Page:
Their lives are a story of the new Los Angeles, an odyssey of struggle and success among California's two fastest-growing groups, Latinos and Asians.

The Times study is believed to be the first to follow and survey one Los Angeles high school class composed almost entirely of immigrants or the first generation born here. Class members were polled and interviewed over the last several months.

The results challenge some of the conventional wisdom and political rhetoric surrounding immigrant families. Rather than being mired in poverty for generations, most of their children far outpace the education and occupation levels of their parents, the study suggests.

Among other things, the findings call into question assertions by critics of the massive school district that Los Angeles public schools have been failures. The school district clearly has problems, many of which are symbolized by the costly effort to build a new Belmont campus that may never open.

But The Times' findings, researchers say, highlight the importance of keeping children in school for 12 years, even at one of the region's most challenged campuses, which has more students and less space than any other high school in the city.

The 1989 seniors polled, 68% Latino and 26% Asian, completed high school at four times the rate of their mothers and fathers, the Times study shows. They are three times more likely than their parents to work in white-collar jobs, and twice as likely to be professionals.

More than a quarter of the class received at least a bachelor's degree. Three-quarters have moved out of the old neighborhoods. One-third own homes. Half now live in households with incomes above $40,000, nearly the Los Angeles County median.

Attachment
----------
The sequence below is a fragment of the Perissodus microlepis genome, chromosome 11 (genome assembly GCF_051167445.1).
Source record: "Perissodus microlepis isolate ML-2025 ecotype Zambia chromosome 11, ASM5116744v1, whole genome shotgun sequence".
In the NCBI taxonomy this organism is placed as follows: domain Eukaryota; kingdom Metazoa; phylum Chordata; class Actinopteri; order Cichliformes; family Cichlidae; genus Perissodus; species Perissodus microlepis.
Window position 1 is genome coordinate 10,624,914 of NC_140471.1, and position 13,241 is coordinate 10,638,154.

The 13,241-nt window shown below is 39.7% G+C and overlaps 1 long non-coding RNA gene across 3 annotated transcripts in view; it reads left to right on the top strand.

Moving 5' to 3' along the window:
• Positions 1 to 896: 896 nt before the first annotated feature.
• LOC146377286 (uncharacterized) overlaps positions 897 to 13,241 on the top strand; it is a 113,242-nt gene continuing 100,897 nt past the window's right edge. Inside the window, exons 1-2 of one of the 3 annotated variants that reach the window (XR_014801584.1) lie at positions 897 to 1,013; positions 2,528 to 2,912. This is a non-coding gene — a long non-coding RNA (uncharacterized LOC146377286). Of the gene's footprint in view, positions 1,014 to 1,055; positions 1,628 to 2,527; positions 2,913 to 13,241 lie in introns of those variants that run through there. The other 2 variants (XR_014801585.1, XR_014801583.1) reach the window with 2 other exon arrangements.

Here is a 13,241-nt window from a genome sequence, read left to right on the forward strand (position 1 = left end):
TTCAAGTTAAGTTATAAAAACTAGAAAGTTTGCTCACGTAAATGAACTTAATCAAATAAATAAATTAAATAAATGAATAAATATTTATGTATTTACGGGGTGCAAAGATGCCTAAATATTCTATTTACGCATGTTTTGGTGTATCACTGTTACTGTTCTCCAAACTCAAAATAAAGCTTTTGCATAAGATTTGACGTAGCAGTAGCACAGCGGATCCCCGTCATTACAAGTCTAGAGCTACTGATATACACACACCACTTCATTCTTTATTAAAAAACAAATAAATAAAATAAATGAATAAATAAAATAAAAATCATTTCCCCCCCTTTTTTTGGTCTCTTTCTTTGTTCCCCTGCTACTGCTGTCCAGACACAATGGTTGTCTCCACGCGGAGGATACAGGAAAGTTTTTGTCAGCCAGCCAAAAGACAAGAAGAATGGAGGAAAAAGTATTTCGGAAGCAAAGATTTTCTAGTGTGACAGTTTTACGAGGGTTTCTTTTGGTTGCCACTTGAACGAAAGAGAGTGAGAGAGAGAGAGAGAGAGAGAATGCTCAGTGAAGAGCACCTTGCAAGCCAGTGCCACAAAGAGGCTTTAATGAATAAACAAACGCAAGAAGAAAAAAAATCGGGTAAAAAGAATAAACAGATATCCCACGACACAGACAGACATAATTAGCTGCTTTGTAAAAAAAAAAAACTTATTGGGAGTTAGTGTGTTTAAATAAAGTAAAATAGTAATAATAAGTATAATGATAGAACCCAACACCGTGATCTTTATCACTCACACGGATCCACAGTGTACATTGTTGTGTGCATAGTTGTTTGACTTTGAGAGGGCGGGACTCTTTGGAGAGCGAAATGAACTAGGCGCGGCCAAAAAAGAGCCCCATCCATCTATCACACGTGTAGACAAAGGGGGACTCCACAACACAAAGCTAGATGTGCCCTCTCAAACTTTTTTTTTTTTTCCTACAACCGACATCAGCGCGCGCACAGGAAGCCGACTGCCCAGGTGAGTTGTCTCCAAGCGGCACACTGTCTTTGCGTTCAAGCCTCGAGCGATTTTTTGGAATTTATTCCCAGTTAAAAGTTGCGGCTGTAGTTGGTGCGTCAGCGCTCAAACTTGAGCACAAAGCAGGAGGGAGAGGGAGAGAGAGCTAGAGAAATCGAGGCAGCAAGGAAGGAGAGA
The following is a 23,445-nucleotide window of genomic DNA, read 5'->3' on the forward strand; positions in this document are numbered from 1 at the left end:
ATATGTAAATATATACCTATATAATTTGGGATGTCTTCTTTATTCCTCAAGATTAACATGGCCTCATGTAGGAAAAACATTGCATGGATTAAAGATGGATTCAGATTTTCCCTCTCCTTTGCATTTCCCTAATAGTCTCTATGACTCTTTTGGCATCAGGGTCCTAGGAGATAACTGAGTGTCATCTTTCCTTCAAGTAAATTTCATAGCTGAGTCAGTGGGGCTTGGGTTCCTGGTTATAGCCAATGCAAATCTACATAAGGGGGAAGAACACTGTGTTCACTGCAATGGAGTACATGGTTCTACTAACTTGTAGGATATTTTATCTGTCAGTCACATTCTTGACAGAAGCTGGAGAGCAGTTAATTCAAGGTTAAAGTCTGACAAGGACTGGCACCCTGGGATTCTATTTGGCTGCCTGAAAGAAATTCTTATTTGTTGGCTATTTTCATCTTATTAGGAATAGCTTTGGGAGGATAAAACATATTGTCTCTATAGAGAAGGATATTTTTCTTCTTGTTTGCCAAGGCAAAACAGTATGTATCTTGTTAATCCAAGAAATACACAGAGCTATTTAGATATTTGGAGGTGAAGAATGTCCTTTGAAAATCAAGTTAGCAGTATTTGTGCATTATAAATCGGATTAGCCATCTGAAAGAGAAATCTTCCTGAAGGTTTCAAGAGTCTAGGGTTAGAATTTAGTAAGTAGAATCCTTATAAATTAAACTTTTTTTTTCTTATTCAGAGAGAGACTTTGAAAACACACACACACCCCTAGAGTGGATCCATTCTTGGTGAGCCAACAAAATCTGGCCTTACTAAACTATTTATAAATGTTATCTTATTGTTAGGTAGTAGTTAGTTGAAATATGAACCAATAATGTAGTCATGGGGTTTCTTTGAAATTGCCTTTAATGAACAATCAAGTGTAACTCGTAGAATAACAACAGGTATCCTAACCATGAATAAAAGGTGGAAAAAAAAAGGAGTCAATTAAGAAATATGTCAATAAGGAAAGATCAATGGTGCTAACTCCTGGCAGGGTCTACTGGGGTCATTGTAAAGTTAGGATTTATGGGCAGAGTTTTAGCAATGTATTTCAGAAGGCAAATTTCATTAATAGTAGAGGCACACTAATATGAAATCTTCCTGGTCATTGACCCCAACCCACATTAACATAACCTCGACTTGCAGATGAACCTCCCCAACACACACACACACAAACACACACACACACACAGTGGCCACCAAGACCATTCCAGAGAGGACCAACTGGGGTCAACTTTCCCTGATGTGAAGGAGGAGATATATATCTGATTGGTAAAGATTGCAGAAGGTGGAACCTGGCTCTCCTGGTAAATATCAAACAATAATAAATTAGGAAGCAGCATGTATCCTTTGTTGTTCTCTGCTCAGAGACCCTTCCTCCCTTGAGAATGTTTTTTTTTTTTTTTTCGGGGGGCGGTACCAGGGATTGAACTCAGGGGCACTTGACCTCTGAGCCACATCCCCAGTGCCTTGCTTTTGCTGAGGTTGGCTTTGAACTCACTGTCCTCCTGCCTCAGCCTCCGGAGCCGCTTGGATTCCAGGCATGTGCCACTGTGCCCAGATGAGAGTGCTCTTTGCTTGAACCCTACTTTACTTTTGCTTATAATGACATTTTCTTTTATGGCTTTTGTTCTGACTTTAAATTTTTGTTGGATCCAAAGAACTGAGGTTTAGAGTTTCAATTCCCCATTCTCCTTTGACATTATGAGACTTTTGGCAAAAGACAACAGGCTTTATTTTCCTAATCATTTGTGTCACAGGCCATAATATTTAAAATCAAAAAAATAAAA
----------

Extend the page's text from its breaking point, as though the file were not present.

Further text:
Like generations of European immigrants before them, the Belmont seniors are moving toward the middle class, researchers say.

"The vast of majority of kids, even in poor neighborhoods, are fulfilling the American Dream," said David Hayes-Bautista of UCLA, a top researcher on Latino and immigrant demographics.

"They're not stuck in the mud," said USC professor Dowell Myers, another expert on immigrant mobility. "More can be done [but] they move up, by and large."

Class members say their biggest obstacles have not been discrimination or lack of English skills, but money for education and having to support family members.

More than 70% of the seniors were foreign-born. Today, nearly three out of four class members are citizens.

Sixty-nine percent of those eligible to vote are registered, and most of them said they have participated in recent elections.

Overall, the class is optimistic about future opportunities.

The Class of '89, like many others, was a little more than half the size of the freshman group that began four years earlier. Students dropped out, transferred to other schools or obtained diplomas or high school equivalency certificates later, officials say.

The Times study focuses on one group that made it to the 12th grade, the minimum many say is needed for even entry-level jobs in the new economy.